Miri ~ Sarawak Borneo



Miri is the 2nd largest city in Sarawak and has a population of 300,000 people with a mixture of Chinese, indigineous tribes who have moved down from their native lands that have been logged, and Malays (mostly immigrated to Miri by way of government postings or from forefathers emigrating from Brunei).

Miri is Sarawak and Malaysia’s first Oil producing area. Oil was first officially recorded in 1882 by Claude Champion de Crespigny, the British Resident of the Baram district in Sarawak. The locals had been using this black substance long before, collecting it for medicinal use, for waterproofing of boats and for lighting oil lamps. It was not until 1910 when the first oil company moved in to exploit its wealth.

The Grand Old Lady




Sarawak Shell were given the sole rights to mining oil in Miri until 1954 when the onshore oilfields dried out and exploration turned to the rich oil wells located in the seedbeds. Today, the oldest Oil Well in Miri is a reminder of the humble beginnings of Sarawak and more appropriately, Malaysia’s dependence on this commodity that has made the country what it is. The oil well is affectionately called ‘The Grand Old Lady’ and is located on Canada Hill. According to local myth, the hill is named such because of a Canadian who relocated in the early years as a recruitment manager, recruiting local and foreign workers as hands at the oil wells that quickly sprung up around the area.


Miri is predominantly chinese so finding good food is normally not a problem


After a productive run with an estimated 660,000 barrels of oil drawn from the oil well, The Grand Old Lady was shut down in 1972. Next to the Grand Old Lady, the Miri Petroleum Science Museum exhibits the history and technicalities of the industry. Miri has not much else to do and so a visit to this museum would be pretty much the highlight of your stay. Imagine highlighting Curtin University as a major tourist destination in the ‘Visit Miri brochure’, that’s really scraping the bottom of the barrel!

For those interested in parks and gardens, there are a total of 14 such locations around Miri locale. Miri also has their share of music festivals with its International Jazz Festival held May annually.

The other interesting place of visit is the tamu market called Tamu Muhibbah. It’s open daily and is located just a stone’s throw from the Tourist Information Centre. There are 2 sections to the market: the wet section where local and imported vegetable and meat produce are sold and the dry section where you can get local fruits like Buah Salak, durian, lime on sale here. Hill rice from Bario and Ba’Kelalan is also on sale here. The indigenous people bring their produce from the hills and jungles to sell here. However, it’s certainly more noticeable that compared to a decade ago, the variety in jungle produce has reduced greatly. The local people laments that it is not due to the weather conditions (Miri has been encountering strange weather conditions in recent years) but because there really isn’t much of a jungle for them to go to.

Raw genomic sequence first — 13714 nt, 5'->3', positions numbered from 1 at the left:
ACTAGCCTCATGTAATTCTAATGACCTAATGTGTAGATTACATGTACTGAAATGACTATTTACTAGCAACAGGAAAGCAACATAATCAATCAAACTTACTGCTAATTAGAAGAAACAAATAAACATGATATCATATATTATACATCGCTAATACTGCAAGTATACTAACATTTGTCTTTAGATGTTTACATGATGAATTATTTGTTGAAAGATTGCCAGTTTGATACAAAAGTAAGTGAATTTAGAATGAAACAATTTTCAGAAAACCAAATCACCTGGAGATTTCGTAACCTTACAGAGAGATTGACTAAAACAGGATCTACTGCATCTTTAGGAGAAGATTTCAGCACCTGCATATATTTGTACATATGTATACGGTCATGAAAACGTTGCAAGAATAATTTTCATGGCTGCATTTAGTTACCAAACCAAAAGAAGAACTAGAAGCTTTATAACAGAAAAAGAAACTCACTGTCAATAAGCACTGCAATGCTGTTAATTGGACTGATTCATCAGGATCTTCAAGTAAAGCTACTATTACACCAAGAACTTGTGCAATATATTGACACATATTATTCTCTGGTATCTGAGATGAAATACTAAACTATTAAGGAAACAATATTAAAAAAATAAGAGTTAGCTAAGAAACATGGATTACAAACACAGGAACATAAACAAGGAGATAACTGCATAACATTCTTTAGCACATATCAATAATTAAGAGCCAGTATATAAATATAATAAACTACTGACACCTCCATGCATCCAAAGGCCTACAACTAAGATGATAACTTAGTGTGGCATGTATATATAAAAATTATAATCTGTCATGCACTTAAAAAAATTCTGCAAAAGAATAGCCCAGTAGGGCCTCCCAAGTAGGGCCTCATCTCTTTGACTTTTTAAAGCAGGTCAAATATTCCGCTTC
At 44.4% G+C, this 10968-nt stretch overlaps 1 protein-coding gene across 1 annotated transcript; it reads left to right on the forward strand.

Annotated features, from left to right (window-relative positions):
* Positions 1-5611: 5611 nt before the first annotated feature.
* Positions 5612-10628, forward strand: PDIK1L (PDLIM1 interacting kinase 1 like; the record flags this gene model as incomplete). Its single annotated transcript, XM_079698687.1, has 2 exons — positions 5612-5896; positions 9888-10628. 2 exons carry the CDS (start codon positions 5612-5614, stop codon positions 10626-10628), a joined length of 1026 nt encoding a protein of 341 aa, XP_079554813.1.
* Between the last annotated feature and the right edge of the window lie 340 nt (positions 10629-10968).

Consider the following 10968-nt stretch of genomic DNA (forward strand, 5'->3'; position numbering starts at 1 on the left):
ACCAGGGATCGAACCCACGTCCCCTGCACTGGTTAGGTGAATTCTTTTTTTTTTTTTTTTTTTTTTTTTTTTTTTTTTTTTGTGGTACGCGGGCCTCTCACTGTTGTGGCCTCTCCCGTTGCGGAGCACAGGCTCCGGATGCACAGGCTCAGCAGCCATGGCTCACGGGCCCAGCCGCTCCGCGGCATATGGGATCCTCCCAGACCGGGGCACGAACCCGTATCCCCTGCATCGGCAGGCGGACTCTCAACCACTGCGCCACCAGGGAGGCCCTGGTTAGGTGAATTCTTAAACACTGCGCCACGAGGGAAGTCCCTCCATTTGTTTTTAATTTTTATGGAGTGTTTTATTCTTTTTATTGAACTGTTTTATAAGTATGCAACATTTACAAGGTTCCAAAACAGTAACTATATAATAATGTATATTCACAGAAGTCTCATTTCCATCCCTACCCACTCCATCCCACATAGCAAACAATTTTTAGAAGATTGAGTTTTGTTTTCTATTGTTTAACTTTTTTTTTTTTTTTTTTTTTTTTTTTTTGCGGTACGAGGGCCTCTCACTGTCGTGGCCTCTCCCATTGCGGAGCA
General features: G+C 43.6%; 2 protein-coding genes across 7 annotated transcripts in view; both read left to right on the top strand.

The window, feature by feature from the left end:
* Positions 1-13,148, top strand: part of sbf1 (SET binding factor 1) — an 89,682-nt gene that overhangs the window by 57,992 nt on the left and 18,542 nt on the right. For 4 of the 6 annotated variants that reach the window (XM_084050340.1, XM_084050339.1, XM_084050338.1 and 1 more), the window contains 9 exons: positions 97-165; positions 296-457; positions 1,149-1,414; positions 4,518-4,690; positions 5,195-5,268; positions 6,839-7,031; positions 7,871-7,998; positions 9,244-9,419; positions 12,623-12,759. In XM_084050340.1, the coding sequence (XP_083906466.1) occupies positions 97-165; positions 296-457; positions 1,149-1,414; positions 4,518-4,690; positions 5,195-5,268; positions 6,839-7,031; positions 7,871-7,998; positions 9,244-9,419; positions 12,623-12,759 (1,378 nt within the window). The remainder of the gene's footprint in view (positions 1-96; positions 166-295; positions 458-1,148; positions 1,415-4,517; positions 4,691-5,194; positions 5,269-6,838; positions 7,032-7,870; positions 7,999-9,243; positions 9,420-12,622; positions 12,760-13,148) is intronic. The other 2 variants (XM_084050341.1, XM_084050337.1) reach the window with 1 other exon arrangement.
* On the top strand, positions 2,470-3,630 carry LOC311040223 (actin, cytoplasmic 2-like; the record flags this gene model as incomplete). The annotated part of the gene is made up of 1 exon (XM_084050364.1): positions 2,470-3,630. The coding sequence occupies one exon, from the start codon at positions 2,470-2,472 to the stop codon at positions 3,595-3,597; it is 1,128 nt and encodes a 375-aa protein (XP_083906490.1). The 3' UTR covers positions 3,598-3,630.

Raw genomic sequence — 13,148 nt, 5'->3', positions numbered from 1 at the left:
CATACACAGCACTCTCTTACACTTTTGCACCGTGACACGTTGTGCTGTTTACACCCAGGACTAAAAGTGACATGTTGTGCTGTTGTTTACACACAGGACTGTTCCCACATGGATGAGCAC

midin - jungle shoots local nangka or jackfruit species



beautiful red bananas paired with richly coloured roselle



turtle eggs are unfortunately still being sold freely in markets


Miri is more like a transit point for most tourists or travellers. From this city, travel out to :



Lambir Hills National Park, Niah National Park and Caves, Mulu National Park, Ulu Baram Area, Bario and Ba’Kelalan and Loagan Bunut National Park.

Some 45minutes drive away from the city centre will take you to the bridge connecting Miri with Brunei.

Miri - best time to go

Monsoon season hits Sarawak from October till February. The drier months will be from March till August. The best time to go would definitely be during the Baram Regatta which happens every 3years. The other time would be during the new year festival or the Gawai Festival. For those going off to Mulu National Park, bear in mind that the busiest season will be from July till September, so book you flights and accommodation way in advance

Miri - getting there

By Air

Daily flights from Kuala Lumpur and Johor Baru connects Miri with the rest of the world. Log into www.airasia.com orwww.malaysiaairlines.com for flight schedules.

By Boat

There are boats leaving for the Ulu Baram area from Kuala Baram jetty some 45minutes drive from Miri city centre. These boats are airconditioned and are relatively comfortable. There are daily departures to Marudi and Long Lama. For those wanting to take the boat to Mulu National Park, this is the jetty. Best would be to aim for the 7.30am boat to Marudi. Then you will be able to make the trip in one day into Mulu. If any later, you may have to spend the night in Marudi and leave the next morning on a connecting boat upriver.

By Bus

The Miri Express Bus Terminal is located at Punjut Corner, off the main Miri Punjut Road and connects Miri with Kuching, Bintulu and Sibu . Biaramas (http://busasia.my), Suria Bus Express ( Tel:+6 085 430416) and Borneo Highway Express ply these roads. From the Bus Terminal, either take the intracity bus back into town or catch a taxi.

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